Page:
The thrills and spills of the Olympics are always entertaining. A stand out was the diabolical reaction James Magnussen gave after his relay with his team. I actually stood open mouth watching him hide behind his bronzed mates. I was furious.

But I can’t help feel completely opposite this morning. James has become a study of resilience. A picture of grace and a man of steel – not of silver.

From the lowest point of ego and I’m sure a feeling of complete and utter disappointment, he faced his critics through the lens and suggested he has learnt more about himself in two days then he had in twenty years.

I’m interested not in the trigger of the learning event, but what it was that made him act. Was it his coach that ripped him a new arsehole for acting petulant to the media?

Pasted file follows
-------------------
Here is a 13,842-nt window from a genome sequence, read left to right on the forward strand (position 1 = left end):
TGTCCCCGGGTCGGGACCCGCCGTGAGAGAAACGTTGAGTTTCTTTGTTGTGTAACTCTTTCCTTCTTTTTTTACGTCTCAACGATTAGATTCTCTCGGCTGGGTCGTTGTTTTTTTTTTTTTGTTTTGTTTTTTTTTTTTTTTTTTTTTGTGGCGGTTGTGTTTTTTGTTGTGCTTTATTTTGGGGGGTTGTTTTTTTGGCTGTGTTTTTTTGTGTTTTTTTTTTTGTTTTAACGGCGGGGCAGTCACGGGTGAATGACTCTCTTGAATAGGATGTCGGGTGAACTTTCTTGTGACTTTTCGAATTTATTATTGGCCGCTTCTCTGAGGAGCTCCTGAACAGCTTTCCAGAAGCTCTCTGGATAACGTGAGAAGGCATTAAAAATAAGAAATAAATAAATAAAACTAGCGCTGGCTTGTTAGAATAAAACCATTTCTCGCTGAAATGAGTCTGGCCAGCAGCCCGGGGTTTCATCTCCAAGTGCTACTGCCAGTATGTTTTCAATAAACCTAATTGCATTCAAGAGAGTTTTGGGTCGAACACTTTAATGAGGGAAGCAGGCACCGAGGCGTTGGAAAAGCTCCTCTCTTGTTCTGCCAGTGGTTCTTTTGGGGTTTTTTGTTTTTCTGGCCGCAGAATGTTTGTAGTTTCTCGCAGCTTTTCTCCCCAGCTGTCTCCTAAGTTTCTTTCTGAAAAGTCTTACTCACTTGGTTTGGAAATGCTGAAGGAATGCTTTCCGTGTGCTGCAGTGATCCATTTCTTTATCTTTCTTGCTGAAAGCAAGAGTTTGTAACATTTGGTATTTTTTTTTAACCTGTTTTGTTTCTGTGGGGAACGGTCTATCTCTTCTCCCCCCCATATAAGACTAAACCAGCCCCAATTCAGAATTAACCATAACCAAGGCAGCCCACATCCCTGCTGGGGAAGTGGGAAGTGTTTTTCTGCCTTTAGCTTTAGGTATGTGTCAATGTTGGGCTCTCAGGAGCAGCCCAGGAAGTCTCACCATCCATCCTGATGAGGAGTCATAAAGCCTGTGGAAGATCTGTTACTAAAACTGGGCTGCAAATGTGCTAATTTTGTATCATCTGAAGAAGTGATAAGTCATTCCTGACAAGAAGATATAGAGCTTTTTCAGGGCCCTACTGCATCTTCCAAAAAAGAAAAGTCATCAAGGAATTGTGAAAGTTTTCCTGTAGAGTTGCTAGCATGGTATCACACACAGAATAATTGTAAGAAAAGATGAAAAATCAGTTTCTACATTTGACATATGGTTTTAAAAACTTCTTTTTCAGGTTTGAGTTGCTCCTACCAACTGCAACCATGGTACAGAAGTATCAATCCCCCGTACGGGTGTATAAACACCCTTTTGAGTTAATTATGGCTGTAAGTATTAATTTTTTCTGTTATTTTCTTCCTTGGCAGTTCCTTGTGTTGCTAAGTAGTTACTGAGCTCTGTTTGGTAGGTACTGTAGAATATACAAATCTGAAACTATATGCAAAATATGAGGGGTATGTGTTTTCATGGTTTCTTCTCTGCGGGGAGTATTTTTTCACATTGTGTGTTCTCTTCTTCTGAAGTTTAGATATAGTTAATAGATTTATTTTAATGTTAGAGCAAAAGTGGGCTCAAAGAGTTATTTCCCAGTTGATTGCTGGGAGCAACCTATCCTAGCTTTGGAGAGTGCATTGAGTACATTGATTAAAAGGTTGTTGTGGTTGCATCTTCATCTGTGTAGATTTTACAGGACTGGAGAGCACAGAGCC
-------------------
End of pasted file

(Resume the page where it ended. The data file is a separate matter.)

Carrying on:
Was it his team mates who took his share of bullets, asking him to dislodge them from their bloodied egos? Was it the embarrassing references of irony in the CBA ad for CAN, chasing away the ‘T’?

Whatever it was, it was James who had to make the conscious decision to take action and change. And change fast. It was James who had to make the transition with the world watching. I can’t imagine the pressure he has faced.

For me, I cannot imagine a greater study to learn from. To show the kids, that whilst you can’t throw that kind of tantrum, that you can reflect and choose to act with a greater spirit. To err is human, to forgive is divine. I’m sure James has fought both sides in his conscience this past week.

Winning silver this morning is his reward. I’m sure he feels it’s a slight, given his efforts and his dedication. To those that say there are no prizes for second best, I say silver always looks better than gold. In this case, his medal shall be a reminder of the life change he went through in London. What an amazing story he has.

From now on, for me, James will always be a super man.

INFO: You can follow John Meyer on Twitter: @daddydearest_ and on Facebook: DaddyDearest

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